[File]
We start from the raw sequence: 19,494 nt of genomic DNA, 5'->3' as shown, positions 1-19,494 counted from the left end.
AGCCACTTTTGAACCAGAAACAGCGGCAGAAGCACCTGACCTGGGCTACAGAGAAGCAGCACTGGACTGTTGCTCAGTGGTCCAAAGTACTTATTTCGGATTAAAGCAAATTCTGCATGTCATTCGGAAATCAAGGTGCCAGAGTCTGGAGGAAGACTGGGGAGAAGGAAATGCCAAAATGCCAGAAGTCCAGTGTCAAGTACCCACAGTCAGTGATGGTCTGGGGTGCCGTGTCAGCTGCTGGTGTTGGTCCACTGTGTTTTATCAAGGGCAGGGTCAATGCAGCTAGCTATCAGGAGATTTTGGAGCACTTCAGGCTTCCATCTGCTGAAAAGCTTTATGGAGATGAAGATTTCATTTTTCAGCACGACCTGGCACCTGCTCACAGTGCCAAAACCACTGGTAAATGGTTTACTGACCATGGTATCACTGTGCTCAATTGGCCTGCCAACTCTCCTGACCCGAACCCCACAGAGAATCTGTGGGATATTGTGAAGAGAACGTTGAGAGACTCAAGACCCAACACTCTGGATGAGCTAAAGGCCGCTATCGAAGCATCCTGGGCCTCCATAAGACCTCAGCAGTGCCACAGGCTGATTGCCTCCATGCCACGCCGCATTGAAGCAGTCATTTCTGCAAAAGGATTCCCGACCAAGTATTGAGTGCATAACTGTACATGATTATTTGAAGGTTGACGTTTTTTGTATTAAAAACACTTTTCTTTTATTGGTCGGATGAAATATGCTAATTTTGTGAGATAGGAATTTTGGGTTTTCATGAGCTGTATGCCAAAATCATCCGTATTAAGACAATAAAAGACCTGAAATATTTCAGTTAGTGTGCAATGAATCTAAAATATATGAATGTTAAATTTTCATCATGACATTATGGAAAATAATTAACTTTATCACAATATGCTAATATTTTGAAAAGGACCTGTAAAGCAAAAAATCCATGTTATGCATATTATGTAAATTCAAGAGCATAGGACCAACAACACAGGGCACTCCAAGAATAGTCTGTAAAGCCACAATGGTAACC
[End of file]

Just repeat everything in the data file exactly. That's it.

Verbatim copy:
We start from the raw sequence: 19,494 nt of genomic DNA, 5'->3' as shown, positions 1-19,494 counted from the left end.
AGCCACTTTTGAACCAGAAACAGCGGCAGAAGCACCTGACCTGGGCTACAGAGAAGCAGCACTGGACTGTTGCTCAGTGGTCCAAAGTACTTATTTCGGATTAAAGCAAATTCTGCATGTCATTCGGAAATCAAGGTGCCAGAGTCTGGAGGAAGACTGGGGAGAAGGAAATGCCAAAATGCCAGAAGTCCAGTGTCAAGTACCCACAGTCAGTGATGGTCTGGGGTGCCGTGTCAGCTGCTGGTGTTGGTCCACTGTGTTTTATCAAGGGCAGGGTCAATGCAGCTAGCTATCAGGAGATTTTGGAGCACTTCAGGCTTCCATCTGCTGAAAAGCTTTATGGAGATGAAGATTTCATTTTTCAGCACGACCTGGCACCTGCTCACAGTGCCAAAACCACTGGTAAATGGTTTACTGACCATGGTATCACTGTGCTCAATTGGCCTGCCAACTCTCCTGACCCGAACCCCACAGAGAATCTGTGGGATATTGTGAAGAGAACGTTGAGAGACTCAAGACCCAACACTCTGGATGAGCTAAAGGCCGCTATCGAAGCATCCTGGGCCTCCATAAGACCTCAGCAGTGCCACAGGCTGATTGCCTCCATGCCACGCCGCATTGAAGCAGTCATTTCTGCAAAAGGATTCCCGACCAAGTATTGAGTGCATAACTGTACATGATTATTTGAAGGTTGACGTTTTTTGTATTAAAAACACTTTTCTTTTATTGGTCGGATGAAATATGCTAATTTTGTGAGATAGGAATTTTGGGTTTTCATGAGCTGTATGCCAAAATCATCCGTATTAAGACAATAAAAGACCTGAAATATTTCAGTTAGTGTGCAATGAATCTAAAATATATGAATGTTAAATTTTCATCATGACATTATGGAAAATAATTAACTTTATCACAATATGCTAATATTTTGAAAAGGACCTGTAAAGCAAAAAATCCATGTTATGCATATTATGTAAATTCAAGAGCATAGGACCAACAACACAGGGCACTCCAAGAATAGTCTGTAAAGCCACAATGGTAACC